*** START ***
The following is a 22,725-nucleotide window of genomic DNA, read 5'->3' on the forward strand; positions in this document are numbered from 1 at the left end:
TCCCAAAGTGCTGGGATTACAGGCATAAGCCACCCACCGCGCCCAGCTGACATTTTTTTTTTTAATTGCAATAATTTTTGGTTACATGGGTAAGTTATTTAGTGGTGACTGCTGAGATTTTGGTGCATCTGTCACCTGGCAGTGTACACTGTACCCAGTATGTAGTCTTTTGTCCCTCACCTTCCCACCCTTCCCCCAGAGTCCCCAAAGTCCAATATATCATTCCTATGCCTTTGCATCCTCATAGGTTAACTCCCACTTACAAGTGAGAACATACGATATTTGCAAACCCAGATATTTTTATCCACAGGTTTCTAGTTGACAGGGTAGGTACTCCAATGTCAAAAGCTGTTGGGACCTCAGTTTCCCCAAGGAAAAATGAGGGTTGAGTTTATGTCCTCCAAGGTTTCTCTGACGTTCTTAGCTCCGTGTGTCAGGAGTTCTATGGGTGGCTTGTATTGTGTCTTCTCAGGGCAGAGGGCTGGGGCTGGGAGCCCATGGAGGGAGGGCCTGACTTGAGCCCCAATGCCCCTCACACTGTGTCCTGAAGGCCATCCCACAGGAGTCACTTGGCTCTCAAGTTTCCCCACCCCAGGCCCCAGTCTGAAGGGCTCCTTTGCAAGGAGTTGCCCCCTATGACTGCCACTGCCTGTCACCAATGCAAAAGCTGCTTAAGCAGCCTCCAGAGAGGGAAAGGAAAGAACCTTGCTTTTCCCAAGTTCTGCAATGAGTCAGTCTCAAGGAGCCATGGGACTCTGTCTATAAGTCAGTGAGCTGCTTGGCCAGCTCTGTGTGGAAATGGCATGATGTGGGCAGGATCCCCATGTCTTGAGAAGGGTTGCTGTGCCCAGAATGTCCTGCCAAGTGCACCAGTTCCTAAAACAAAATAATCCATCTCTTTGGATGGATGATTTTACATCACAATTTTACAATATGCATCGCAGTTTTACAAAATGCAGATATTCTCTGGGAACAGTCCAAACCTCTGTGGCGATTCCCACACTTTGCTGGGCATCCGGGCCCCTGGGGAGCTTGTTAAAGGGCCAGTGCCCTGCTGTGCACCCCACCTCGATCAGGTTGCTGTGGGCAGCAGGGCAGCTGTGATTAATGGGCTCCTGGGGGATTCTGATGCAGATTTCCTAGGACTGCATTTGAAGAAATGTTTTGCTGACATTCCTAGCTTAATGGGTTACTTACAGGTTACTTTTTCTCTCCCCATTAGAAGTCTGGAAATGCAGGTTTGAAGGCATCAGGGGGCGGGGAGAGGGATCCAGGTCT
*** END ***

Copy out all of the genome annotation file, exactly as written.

The following is a 22,725-nucleotide window of genomic DNA, read 5'->3' on the forward strand; positions in this document are numbered from 1 at the left end:
TCCCAAAGTGCTGGGATTACAGGCATAAGCCACCCACCGCGCCCAGCTGACATTTTTTTTTTTAATTGCAATAATTTTTGGTTACATGGGTAAGTTATTTAGTGGTGACTGCTGAGATTTTGGTGCATCTGTCACCTGGCAGTGTACACTGTACCCAGTATGTAGTCTTTTGTCCCTCACCTTCCCACCCTTCCCCCAGAGTCCCCAAAGTCCAATATATCATTCCTATGCCTTTGCATCCTCATAGGTTAACTCCCACTTACAAGTGAGAACATACGATATTTGCAAACCCAGATATTTTTATCCACAGGTTTCTAGTTGACAGGGTAGGTACTCCAATGTCAAAAGCTGTTGGGACCTCAGTTTCCCCAAGGAAAAATGAGGGTTGAGTTTATGTCCTCCAAGGTTTCTCTGACGTTCTTAGCTCCGTGTGTCAGGAGTTCTATGGGTGGCTTGTATTGTGTCTTCTCAGGGCAGAGGGCTGGGGCTGGGAGCCCATGGAGGGAGGGCCTGACTTGAGCCCCAATGCCCCTCACACTGTGTCCTGAAGGCCATCCCACAGGAGTCACTTGGCTCTCAAGTTTCCCCACCCCAGGCCCCAGTCTGAAGGGCTCCTTTGCAAGGAGTTGCCCCCTATGACTGCCACTGCCTGTCACCAATGCAAAAGCTGCTTAAGCAGCCTCCAGAGAGGGAAAGGAAAGAACCTTGCTTTTCCCAAGTTCTGCAATGAGTCAGTCTCAAGGAGCCATGGGACTCTGTCTATAAGTCAGTGAGCTGCTTGGCCAGCTCTGTGTGGAAATGGCATGATGTGGGCAGGATCCCCATGTCTTGAGAAGGGTTGCTGTGCCCAGAATGTCCTGCCAAGTGCACCAGTTCCTAAAACAAAATAATCCATCTCTTTGGATGGATGATTTTACATCACAATTTTACAATATGCATCGCAGTTTTACAAAATGCAGATATTCTCTGGGAACAGTCCAAACCTCTGTGGCGATTCCCACACTTTGCTGGGCATCCGGGCCCCTGGGGAGCTTGTTAAAGGGCCAGTGCCCTGCTGTGCACCCCACCTCGATCAGGTTGCTGTGGGCAGCAGGGCAGCTGTGATTAATGGGCTCCTGGGGGATTCTGATGCAGATTTCCTAGGACTGCATTTGAAGAAATGTTTTGCTGACATTCCTAGCTTAATGGGTTACTTACAGGTTACTTTTTCTCTCCCCATTAGAAGTCTGGAAATGCAGGTTTGAAGGCATCAGGGGGCGGGGAGAGGGATCCAGGTCT